PE and Sport Premium for Primary Schools Guidance Sept 2016
This article offers updated guidance about how much PE and sport premium funding primary schools receive in the academic year 2016 to 2017, and advice on how to spend it.
Most schools with primary-age pupils receive the PE and sport premium in the academic year 2016 to 2017, including:
- Schools maintained by the local authority
- Academies and free schools
- Special schools (for children with special educational needs or disabilities)
- Non-maintained special schools (schools for children with special educational needs that the Secretary of State for Education has approved under section 342 of the Education Act 1996)
- City technology colleges (CTCs)
- Pupil referral units (PRUs provide education for children who can’t go to a mainstream school)
- General hospitals
The following types of school do not receive this funding:
- Nursery schools
- Studio schools
- University technical colleges (UTCs)
- Independent schools (except for non-maintained special schools, which do receive the funding)
Funding for the PE and Sport Premium
Schools receive PE and sport premium funding based on the number of pupils in years 1 to 6. In cases where schools don’t follow year groups (for example, in some special schools), pupils aged 5 to 10 attract the funding. In most cases, we determine how many pupils in your school attract the funding using data from the January 2016 school census. If you are a new school or a school teaching eligible pupils for the first time in the academic year 2016 to 2017, we will base your funding on data from the autumn 2016 school census.
Funding for 2016 to 2017
Schools with 16 or fewer eligible pupils receive £500 per pupil. Schools with 17 or more eligible pupils receive £8,000 and an additional payment of £5 per pupil. There is more information in the conditions of grant for the academic year 2016 to 2017.
Maintained Schools, Including PRUs and General Hospitals:
Maintained schools, including PRUs and general hospitals, do not receive funding directly from DfE. We give the funding to your local authority and they pass it on to you. We give local authorities PE and sport premium funding for maintained schools in 2 separate payments. Local authorities receive:
- 7/12 of your funding allocation on 29 October 2016
- 5/12 of your funding allocation on 27 April 2017
If you are a new maintained school or if you are teaching eligible pupils for the first time in the academic year 2016 to 2017, local authorities receive:
- 7/12 of your funding allocation on 31 January 2017
- 5/12 of your funding allocation on 27 April 2017
Academies, Free Schools and CTCs:
The Education Funding Agency (EFA) sends academies, free schools and CTCs their PE and sport premium funding in 2 separate payments. You receive:
- 7/12 of your funding allocation on 1 November 2016
- 5/12 of your funding allocation on 1 May 2017
If you are a new academy, free school or CTC, or if you are teaching eligible pupils for the first time in the academic year 2016 to 2017, you receive:
- 7/12 of your total funding allocation on 1 February 2017
- 5/12 of your total funding allocation on 1 May 2017
Non-maintained Special Schools:
EFA sends non-maintained special schools their PE and sport premium funding in 2 separate payments. You receive:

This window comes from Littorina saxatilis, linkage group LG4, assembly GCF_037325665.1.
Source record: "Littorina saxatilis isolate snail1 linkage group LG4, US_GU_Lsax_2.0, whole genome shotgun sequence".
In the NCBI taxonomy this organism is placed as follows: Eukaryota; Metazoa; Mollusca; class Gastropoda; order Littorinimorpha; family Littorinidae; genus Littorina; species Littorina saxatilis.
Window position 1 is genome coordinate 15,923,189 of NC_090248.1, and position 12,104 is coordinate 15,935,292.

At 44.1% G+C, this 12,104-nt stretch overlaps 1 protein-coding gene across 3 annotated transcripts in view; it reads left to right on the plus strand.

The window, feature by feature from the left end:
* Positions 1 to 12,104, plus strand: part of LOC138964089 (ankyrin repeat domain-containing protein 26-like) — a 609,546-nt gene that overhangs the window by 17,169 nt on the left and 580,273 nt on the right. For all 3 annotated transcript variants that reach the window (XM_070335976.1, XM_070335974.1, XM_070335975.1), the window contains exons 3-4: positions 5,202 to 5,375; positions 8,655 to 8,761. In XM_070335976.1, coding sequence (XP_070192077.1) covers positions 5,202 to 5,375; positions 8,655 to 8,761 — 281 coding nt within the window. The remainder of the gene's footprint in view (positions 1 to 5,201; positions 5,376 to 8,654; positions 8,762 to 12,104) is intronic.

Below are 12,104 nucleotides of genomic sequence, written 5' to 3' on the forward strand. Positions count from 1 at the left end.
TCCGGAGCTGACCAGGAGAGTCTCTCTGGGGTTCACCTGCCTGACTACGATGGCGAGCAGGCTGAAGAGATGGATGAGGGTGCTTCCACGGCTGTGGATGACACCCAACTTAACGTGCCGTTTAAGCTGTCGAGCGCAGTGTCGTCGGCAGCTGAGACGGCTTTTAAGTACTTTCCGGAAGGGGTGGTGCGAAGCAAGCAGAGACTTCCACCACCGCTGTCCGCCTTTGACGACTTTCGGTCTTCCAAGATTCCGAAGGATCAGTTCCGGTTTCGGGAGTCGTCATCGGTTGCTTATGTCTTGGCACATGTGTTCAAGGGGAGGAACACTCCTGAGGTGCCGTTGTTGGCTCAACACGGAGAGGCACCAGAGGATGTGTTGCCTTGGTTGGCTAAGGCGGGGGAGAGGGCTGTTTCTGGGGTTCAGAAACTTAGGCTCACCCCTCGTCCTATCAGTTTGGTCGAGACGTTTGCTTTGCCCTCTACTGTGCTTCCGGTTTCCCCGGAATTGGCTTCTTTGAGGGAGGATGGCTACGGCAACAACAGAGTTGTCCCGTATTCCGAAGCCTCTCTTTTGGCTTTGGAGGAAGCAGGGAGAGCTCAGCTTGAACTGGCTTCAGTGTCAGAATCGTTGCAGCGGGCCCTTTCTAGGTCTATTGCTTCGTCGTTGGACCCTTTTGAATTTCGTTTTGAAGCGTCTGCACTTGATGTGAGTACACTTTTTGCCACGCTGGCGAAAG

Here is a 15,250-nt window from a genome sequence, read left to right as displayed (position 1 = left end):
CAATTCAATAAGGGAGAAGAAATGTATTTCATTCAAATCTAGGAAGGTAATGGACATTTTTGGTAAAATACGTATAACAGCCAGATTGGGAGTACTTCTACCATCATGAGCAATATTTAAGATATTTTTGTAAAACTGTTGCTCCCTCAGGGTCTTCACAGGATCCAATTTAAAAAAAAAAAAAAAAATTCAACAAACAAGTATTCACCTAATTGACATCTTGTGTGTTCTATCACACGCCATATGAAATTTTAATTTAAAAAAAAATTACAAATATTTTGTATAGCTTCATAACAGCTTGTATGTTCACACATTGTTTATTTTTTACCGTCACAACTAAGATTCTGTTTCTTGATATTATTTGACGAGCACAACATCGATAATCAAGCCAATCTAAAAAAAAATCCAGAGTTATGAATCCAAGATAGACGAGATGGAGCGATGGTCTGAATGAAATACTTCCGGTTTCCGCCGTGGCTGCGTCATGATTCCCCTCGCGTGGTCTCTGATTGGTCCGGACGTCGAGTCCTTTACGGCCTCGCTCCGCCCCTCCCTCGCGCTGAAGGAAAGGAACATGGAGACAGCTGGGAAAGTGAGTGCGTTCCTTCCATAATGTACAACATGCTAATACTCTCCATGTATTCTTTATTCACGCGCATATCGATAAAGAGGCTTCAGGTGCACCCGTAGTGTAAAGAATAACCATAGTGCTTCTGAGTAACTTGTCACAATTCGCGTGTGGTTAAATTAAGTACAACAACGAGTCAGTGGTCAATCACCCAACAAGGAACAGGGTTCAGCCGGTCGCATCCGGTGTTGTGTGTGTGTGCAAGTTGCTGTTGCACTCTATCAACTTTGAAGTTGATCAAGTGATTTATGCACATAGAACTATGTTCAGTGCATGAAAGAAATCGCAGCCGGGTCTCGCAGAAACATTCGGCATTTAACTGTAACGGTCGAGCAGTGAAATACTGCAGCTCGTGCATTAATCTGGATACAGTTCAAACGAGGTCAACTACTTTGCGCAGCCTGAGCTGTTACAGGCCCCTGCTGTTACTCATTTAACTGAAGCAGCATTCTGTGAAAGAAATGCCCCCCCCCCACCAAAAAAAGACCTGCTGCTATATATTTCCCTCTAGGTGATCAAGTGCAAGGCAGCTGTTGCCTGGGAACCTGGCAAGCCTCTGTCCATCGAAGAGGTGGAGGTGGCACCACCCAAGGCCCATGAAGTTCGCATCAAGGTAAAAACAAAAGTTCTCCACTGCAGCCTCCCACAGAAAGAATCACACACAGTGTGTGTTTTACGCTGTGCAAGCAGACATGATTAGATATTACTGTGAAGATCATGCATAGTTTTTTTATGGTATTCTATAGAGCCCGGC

- 7/12 of your funding with the first payment you have scheduled with EFA after 1 November 2016
- 5/12 of your funding with the first payment you have scheduled with EFA after 1 May 2017
How to Use the PE and Sport Premium
Schools must use the funding to make additional and sustainable improvements to the quality of PE and sport they offer. This means that you should use the premium to:
- develop or add to the PE and sport activities that your school already offers
- make improvements now that will benefit pupils joining the school in future years
For example, you can use your funding to:
- hire qualified sports coaches to work with teachers
- provide existing staff with training or resources to help them teach PE and sport more effectively
- introduce new sports or activities and encourage more pupils to take up sport
- support and involve the least active children by running or extending school sports clubs, holiday clubs and Change4Life clubs
- run sport competitions
- increase pupils’ participation in the School Games
- run sports activities with other schools
You should not use your funding to:
- employ coaches or specialist teachers to cover planning preparation and assessment (PPA) arrangements - these should come out of your core staffing budgets
- teach the minimum requirements of the national curriculum - including those specified for swimming (or, in the case of academies and free schools, to teach your existing PE curriculum)
Visit UK Coaching's ‘coaching in primary schools toolkit’ for advice on employing sports coaches for your school and for guidance on the activities sports coaches can help you with.
Watch short films on the Sport England website for more advice on using the PE and sport premium effectively. Sport England produced these films in collaboration with the Association for Physical Education, the Youth Sport Trust, County Sports Partnership Network, UK Coaching and Compass.
You can also contact your local county sports partnership (CSP) for support with spending your PE and sport premium.
Ofsted assesses how primary schools spend their PE and sport premium. You can find details of what inspectors look for in the ‘Ofsted schools inspection handbook 2015’. Read the section on ‘effectiveness of leadership and management’.
You must publish details of how you spend your PE and sport premium funding on your school’s website. You can download a tool to help you measure and report on the impact of your spending from: